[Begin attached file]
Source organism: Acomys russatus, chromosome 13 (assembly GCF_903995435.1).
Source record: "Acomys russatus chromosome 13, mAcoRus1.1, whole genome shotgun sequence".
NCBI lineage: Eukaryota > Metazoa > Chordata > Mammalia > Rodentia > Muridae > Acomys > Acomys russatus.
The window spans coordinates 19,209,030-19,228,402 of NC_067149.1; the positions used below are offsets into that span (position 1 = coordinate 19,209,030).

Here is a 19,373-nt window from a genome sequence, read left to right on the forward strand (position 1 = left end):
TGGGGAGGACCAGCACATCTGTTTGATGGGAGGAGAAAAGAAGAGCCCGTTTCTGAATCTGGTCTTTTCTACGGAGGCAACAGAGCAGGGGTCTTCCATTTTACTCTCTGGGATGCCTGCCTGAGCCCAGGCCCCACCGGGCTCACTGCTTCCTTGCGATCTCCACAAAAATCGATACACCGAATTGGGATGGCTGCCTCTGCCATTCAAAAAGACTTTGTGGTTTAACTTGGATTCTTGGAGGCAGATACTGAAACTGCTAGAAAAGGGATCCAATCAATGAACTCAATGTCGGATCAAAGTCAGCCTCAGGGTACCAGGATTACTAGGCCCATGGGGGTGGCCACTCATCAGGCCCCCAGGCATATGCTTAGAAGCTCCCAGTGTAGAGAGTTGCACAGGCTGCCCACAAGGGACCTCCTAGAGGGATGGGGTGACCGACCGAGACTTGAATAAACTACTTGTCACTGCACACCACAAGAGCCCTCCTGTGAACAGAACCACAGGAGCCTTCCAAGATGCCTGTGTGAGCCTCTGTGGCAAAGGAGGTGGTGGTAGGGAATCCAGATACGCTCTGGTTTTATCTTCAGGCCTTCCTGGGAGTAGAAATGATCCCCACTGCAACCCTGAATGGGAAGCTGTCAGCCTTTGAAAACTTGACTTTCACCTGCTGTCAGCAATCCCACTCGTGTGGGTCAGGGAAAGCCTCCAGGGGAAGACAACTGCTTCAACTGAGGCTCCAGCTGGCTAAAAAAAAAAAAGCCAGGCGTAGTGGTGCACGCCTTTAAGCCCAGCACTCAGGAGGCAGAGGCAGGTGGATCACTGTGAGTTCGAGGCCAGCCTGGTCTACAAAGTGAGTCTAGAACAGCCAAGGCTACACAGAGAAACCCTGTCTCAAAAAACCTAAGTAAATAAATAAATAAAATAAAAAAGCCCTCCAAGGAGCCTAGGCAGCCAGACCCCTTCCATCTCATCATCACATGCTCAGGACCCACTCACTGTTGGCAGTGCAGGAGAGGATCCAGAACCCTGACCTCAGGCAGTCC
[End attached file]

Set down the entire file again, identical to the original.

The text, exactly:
Source organism: Acomys russatus, chromosome 13 (assembly GCF_903995435.1).
Source record: "Acomys russatus chromosome 13, mAcoRus1.1, whole genome shotgun sequence".
NCBI lineage: Eukaryota > Metazoa > Chordata > Mammalia > Rodentia > Muridae > Acomys > Acomys russatus.
The window spans coordinates 19,209,030-19,228,402 of NC_067149.1; the positions used below are offsets into that span (position 1 = coordinate 19,209,030).

Here is a 19,373-nt window from a genome sequence, read left to right on the forward strand (position 1 = left end):
TGGGGAGGACCAGCACATCTGTTTGATGGGAGGAGAAAAGAAGAGCCCGTTTCTGAATCTGGTCTTTTCTACGGAGGCAACAGAGCAGGGGTCTTCCATTTTACTCTCTGGGATGCCTGCCTGAGCCCAGGCCCCACCGGGCTCACTGCTTCCTTGCGATCTCCACAAAAATCGATACACCGAATTGGGATGGCTGCCTCTGCCATTCAAAAAGACTTTGTGGTTTAACTTGGATTCTTGGAGGCAGATACTGAAACTGCTAGAAAAGGGATCCAATCAATGAACTCAATGTCGGATCAAAGTCAGCCTCAGGGTACCAGGATTACTAGGCCCATGGGGGTGGCCACTCATCAGGCCCCCAGGCATATGCTTAGAAGCTCCCAGTGTAGAGAGTTGCACAGGCTGCCCACAAGGGACCTCCTAGAGGGATGGGGTGACCGACCGAGACTTGAATAAACTACTTGTCACTGCACACCACAAGAGCCCTCCTGTGAACAGAACCACAGGAGCCTTCCAAGATGCCTGTGTGAGCCTCTGTGGCAAAGGAGGTGGTGGTAGGGAATCCAGATACGCTCTGGTTTTATCTTCAGGCCTTCCTGGGAGTAGAAATGATCCCCACTGCAACCCTGAATGGGAAGCTGTCAGCCTTTGAAAACTTGACTTTCACCTGCTGTCAGCAATCCCACTCGTGTGGGTCAGGGAAAGCCTCCAGGGGAAGACAACTGCTTCAACTGAGGCTCCAGCTGGCTAAAAAAAAAAAAGCCAGGCGTAGTGGTGCACGCCTTTAAGCCCAGCACTCAGGAGGCAGAGGCAGGTGGATCACTGTGAGTTCGAGGCCAGCCTGGTCTACAAAGTGAGTCTAGAACAGCCAAGGCTACACAGAGAAACCCTGTCTCAAAAAACCTAAGTAAATAAATAAATAAAATAAAAAAGCCCTCCAAGGAGCCTAGGCAGCCAGACCCCTTCCATCTCATCATCACATGCTCAGGACCCACTCACTGTTGGCAGTGCAGGAGAGGATCCAGAACCCTGACCTCAGGCAGTCC